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The spring Presidency dinner - Tuesday 30 May 2006
at The Birch Hotel, Lewes Road, Haywards Heath


Eveline Jamek
on the Austrian Presidency of the EU

Austrian attaché for EU Affairs

The Austrian Presidency took over from the UK at a difficult time. There had been some setbacks in 2005. The failure of the referenda in the Netherlands and in France had generated a sense of Euro-scepticism, there was a mood which seemed to be a crisis of confidence, and certainly there needed to be a period of reflection over the Constitutional Treaty.

The story of the origin of the Austrian colours comes from the Battle of Ptolemais (Acre) during the Crusades in 1191. Duke Leopold V was said to have been granted these arms by King Henry VI, based on the battle-bloodied tunic of the duke, which had remained white only where covered by his wide belt. When his standard was lost during the fray, Leopold then raised his tunic as a rallying point.


The period of reflection   Clearly, a major objective must be to win back the trust of EU citizens and their confidence in the European project, by showing them that the EU is capable of delivering concrete results, showing them how and in which areas the EU can add value, how the EU touches upon their daily lives. This implied better transparency in policy, improving the visibility of the Union, enhancing its political clout, and developing better legislation.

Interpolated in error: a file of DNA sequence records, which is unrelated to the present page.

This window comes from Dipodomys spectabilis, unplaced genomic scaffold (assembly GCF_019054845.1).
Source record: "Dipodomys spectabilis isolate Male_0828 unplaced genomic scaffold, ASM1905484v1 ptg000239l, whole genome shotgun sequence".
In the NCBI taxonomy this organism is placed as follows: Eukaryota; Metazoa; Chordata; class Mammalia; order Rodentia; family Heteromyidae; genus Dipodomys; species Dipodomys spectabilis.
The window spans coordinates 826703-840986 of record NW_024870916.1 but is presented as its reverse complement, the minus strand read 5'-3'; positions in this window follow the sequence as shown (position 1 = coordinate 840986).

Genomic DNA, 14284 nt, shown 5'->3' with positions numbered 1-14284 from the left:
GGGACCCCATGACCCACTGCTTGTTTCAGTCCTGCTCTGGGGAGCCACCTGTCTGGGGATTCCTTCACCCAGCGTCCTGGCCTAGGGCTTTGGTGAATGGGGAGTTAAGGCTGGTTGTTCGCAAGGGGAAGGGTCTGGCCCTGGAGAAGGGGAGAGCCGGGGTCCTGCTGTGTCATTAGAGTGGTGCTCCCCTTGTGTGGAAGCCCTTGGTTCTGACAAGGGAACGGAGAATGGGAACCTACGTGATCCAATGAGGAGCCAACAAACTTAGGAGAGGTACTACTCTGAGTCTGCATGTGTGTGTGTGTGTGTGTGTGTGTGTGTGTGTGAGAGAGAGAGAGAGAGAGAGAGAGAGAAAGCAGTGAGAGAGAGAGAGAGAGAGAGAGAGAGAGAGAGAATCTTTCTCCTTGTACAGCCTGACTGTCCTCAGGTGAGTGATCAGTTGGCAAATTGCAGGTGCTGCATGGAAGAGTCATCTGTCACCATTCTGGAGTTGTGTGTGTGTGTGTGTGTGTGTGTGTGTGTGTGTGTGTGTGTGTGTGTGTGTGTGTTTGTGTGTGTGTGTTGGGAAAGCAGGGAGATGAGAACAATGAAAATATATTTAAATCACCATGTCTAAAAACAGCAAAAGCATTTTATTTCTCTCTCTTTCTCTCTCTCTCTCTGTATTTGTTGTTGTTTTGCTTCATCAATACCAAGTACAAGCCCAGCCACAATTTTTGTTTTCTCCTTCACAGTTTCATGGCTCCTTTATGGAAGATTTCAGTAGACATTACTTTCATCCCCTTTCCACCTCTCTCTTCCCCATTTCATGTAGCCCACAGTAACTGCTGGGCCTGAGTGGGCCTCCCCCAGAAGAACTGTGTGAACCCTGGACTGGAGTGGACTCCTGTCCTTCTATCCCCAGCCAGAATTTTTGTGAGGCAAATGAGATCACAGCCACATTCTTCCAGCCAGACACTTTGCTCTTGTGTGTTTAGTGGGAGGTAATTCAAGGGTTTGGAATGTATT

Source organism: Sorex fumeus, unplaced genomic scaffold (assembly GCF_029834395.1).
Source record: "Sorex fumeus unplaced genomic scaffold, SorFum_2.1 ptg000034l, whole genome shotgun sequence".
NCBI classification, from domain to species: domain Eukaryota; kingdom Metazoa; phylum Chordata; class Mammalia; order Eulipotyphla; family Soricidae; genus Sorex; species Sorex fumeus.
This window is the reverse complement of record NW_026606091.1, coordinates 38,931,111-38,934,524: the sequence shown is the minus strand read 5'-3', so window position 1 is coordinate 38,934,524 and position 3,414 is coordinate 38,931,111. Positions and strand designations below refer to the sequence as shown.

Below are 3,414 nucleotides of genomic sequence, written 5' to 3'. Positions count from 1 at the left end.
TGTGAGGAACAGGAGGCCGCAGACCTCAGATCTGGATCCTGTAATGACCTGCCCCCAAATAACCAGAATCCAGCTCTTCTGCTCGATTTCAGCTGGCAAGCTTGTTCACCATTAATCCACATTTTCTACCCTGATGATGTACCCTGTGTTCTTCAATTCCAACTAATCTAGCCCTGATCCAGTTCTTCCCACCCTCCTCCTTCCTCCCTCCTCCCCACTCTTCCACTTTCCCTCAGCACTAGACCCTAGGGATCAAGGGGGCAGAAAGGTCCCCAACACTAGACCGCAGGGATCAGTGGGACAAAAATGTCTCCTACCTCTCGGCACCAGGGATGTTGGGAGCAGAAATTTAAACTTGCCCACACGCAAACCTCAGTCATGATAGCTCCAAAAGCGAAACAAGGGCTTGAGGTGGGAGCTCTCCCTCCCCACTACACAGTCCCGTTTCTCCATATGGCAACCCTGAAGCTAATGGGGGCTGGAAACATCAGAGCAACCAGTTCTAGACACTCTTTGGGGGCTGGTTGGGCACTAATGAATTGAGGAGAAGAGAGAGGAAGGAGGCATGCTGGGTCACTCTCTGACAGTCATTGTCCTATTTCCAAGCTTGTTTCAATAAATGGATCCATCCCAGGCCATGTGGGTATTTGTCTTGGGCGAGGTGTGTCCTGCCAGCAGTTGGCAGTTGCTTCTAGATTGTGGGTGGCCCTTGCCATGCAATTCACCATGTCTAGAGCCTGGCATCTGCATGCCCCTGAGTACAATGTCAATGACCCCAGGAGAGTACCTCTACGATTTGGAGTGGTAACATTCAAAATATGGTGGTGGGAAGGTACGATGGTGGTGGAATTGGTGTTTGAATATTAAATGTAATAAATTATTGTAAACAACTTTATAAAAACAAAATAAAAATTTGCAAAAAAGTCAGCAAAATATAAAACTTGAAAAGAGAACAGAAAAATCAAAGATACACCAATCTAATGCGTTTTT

Some practical measures emerged in areas such as security, but there were also unforeseeable events. These would have been a challenge however well prepared the EU had been – the January gas crisis, the cartoon dispute which risked precipitating conflict between cultures and religions, the unease over Iran’s nuclear research, the election victory of Hamas, and avian ’flu. The EU Presidency is called upon to orchestrate the views of member states, going through a process of mediation between diverging views until a common and coherent EU position could be established.

Achievements   One of the achievements of the period must have been establishing various initiatives to rebuild confidence in Europe: “Europe listens”, “Sound of Europe” (a debate on European identity), and the Café d’Europe. Eveline Jamek, Austrian attaché for EU Affairs, speaking at the dinner